Can dogs eat Chocolate?
Most people have heard that chocolate is not safe for dogs. But do we actually know the reason why? Chocolate is in fact toxic to dogs and when ingested, can result in major illnesses or in worst cases lead to death. Even though it also depends on the type or amount of chocolate in relation to the weight of your dog, chocolate is in fact poisonous for them and should not be consumed. Not only does it endanger your dog’s health but it also could result in a really hefty vet bill that no one would want.
Why is Chocolate bad for dogs?
Chocolate contains both theobromine and caffeine, as well as many other unsafe ingredients for dogs such as raisins, nuts and more. Both theobromine and caffeine can be easily digested by humans but no so much for dogs which makes it dangerous. These ingredients are also known to be a heart stimulator and might negatively affect the nervous system of dogs. Dogs are unable to metabolize these ingredients as well as humans are able to, making them more sensitive to the chemical effects.
How much Chocolate is poisonous for dogs?
The level of theobromine varies with the chocolate type; the darker and more bitter the chocolate, the more poisonous it is for dogs. The darker chocolate types and even cooking chocolate may contain as much as 450 mg of theobromine per ounce, in comparison to white chocolate with only 0.25 mg of theobromine per ounce of chocolate. But that does not mean you should let your dog “accidentally” consume any form of chocolate as a special treat. It only takes less than an ounce of chocolate to be dangerous for a 19kg dog. There is no way to determine the exact amount of chocolate to be considered dangerous but avoiding it entirely would be the ultimate safest for your dog.
What are the signs of Chocolate poisoning?
If you suspect your dog has ingested chocolate, keep a close look out for signs within the next 6-12 hours when symptoms will start to appear. Common signs may include; vomiting, diarrhea, restlessness, tremors, elevated heart rate, seizures, panting, excessive urination and heart failure. Complications may occur and worsen the condition depending on the amount consumed. The symptoms may take hours to develop but can last for days due to their bodies' inability to process the theobromine and caffeine. Seek medical attention immediately by calling your vet and heading to the animal hospital for further advice.
*Older dogs or those with heart conditions are at higher risk of even death from having consumed chocolate.
My dog ate Chocolate. What should I do?
Chocolate is not safe for any dog to consume. Act fast and get your dog treated for chocolate poisoning as soon as possible to ensure the quickest recovery.
Call your vet or any available ones immediately. Let them know what happened or any details you are aware of including the quantity of chocolate and the size of your dog.
Save the packaging of the chocolate so that your vet will be able to better advice on the next steps.
Head down to the vet as soon as possible to get treatment sorted. The longer you wait the worst it might get for your dog. It is likely that the vet may induce vomiting to get the chocolate out of your dog’s system or provide activated charcoal to stop the intake of theobromine into their blood stream. The vet may want to perform a full examination to determine if your dog is experiencing any abnormalities, and in some serious cases may admit them to the hospital for further tests or monitoring.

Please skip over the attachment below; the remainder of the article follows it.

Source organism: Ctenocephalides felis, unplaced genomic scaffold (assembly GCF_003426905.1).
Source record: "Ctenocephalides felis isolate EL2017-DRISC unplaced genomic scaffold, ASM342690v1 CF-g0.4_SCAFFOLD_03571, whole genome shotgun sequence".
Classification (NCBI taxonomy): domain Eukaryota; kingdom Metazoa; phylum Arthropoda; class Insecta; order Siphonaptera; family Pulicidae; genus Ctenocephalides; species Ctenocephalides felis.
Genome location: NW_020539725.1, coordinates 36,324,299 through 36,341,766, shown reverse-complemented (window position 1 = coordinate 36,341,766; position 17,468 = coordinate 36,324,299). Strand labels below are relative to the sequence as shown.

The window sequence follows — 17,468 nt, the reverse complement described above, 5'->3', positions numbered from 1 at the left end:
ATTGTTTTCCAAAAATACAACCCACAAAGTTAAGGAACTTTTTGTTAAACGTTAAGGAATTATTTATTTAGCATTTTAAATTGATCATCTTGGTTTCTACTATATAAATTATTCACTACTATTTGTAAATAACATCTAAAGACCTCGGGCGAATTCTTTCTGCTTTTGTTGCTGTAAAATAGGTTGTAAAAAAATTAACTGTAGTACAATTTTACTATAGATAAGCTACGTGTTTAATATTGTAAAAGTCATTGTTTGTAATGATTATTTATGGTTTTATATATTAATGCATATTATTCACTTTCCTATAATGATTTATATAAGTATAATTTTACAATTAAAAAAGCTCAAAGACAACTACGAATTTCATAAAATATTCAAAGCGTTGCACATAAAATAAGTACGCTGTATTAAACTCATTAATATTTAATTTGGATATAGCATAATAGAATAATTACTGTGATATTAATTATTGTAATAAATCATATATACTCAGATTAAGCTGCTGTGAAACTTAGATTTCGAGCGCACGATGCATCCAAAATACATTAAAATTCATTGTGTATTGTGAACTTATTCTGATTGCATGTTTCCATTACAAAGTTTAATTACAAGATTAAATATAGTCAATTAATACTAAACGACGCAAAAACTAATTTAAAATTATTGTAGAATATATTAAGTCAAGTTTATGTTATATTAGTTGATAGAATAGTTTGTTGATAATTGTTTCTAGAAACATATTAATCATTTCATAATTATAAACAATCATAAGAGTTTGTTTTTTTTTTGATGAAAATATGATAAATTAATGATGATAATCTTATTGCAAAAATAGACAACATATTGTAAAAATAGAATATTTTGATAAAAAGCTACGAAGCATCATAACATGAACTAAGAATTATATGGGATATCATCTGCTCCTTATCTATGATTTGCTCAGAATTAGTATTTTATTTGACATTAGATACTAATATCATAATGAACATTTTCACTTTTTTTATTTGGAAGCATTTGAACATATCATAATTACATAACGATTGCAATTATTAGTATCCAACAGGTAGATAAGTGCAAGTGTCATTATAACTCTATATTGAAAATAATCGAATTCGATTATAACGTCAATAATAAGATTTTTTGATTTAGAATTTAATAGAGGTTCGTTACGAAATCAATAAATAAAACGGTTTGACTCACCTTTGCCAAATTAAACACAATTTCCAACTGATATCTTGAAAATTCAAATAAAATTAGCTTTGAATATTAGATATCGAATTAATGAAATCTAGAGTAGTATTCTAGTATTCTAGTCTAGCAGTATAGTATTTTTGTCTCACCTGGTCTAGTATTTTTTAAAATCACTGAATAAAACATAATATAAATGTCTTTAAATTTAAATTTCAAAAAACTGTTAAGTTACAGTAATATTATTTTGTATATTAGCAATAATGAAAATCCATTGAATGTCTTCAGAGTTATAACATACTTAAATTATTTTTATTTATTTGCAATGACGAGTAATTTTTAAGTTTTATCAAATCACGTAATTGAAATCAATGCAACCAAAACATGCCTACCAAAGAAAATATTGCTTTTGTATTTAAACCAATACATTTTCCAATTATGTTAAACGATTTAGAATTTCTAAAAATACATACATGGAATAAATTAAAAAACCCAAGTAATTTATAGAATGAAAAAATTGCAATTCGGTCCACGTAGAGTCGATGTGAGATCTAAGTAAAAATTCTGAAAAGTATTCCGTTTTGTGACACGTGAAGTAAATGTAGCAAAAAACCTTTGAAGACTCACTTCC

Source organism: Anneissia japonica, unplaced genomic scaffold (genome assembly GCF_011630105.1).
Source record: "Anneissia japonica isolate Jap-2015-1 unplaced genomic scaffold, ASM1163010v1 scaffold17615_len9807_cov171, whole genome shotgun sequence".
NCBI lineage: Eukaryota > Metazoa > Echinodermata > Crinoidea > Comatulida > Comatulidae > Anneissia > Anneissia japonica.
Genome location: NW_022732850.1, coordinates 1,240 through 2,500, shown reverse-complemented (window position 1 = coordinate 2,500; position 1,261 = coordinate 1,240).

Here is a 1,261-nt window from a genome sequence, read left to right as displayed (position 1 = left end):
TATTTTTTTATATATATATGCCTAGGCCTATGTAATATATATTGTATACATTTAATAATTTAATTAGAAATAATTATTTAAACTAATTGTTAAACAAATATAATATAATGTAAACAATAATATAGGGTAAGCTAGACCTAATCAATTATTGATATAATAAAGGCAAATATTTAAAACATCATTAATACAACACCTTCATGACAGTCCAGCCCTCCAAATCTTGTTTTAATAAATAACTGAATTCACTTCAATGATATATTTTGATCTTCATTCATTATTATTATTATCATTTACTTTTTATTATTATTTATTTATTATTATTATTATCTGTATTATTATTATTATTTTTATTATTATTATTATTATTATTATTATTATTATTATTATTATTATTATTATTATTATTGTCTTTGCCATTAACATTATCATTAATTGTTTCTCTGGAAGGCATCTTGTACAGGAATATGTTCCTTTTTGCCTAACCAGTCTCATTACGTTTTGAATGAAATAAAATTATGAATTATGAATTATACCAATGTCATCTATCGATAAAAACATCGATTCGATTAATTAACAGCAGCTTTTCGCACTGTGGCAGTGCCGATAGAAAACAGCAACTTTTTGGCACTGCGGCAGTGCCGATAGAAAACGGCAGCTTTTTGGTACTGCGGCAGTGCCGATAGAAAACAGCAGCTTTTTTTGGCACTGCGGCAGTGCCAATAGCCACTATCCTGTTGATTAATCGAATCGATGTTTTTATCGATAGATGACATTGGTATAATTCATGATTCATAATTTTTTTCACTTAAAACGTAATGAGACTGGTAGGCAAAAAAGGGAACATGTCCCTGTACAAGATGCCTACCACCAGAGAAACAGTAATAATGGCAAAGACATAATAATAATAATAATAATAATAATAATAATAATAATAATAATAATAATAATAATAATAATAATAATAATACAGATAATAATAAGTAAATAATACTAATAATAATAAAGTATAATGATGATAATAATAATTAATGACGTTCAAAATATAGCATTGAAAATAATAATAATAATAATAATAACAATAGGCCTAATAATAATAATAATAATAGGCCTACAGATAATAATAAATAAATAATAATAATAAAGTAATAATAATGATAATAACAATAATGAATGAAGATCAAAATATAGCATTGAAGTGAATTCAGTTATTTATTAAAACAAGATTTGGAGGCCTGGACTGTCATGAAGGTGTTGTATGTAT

There are no specific antidotes or proven treatments for chocolate toxicity in dogs. However do always seek professional help and advice if your suspect your dog has ingested any chocolate.
How do I prevent my dog from eating Chocolate?
Although it is arguable that certain chocolate types are not as harmful and that chocolate poisoning is also dependent on the size of the dog, it is still never advisable to allow your dog to consume any chocolate.
Here are some simple tips you can follow to keep your dogs safe:
Teach your dog the “leave it” command so they will not pick up any food item that falls on the ground or is left behind when no one is looking
Keep all chocolate properly stored in sealed containers or away in high cabinets that are out of reach
Ensure all friends who come in contact with your dog are aware of the dangers of chocolate
Keep your dog out of the kitchen or away from eating areas
Supervise children when they are around your dog and teach them not to feed your dog without asking for permission
Are there any alternatives to Chocolate that are safe for dogs?
There are still tons of ways to reward your dogs with treats. Only use safe and approved dog treats that can be enjoyed by dogs without any risk. Many gourmet dog treats tend to use Carob as a substitute to chocolate. The two are similar and are often confused for the other. As carob does not contain theobromine, caffeine or other toxic compounds, it is generally safe for your dogs. Carob is made from the pods harvested from the carob tree native to the Mediterranean region. They are naturally sweet with a more bitter taste compared to Chocolate and contains much nutritional content that is safe for dogs.
As much as it is always tempting to sneak a bite off your snack as a treat for your dog, it is always safer to ensure they are kept away from chocolate at all times. Stick to safe formulated dog treats that are non-toxic and still delicious for them to enjoy. Always remember that chocolate of any form is a danger to your dog and it is your job to keep them safe!
Learn more about Chocolate toxicity from our partner vets on our YouTube channel here.
Did you know?
International Chocolate Day is celebrated every 7 July. This is a special day to treat yourself with some of the world's most delicious treats! But keep your dogs safe and away from the chocolate too!
Check out our website to read about more fun and interesting content for dog pawrents.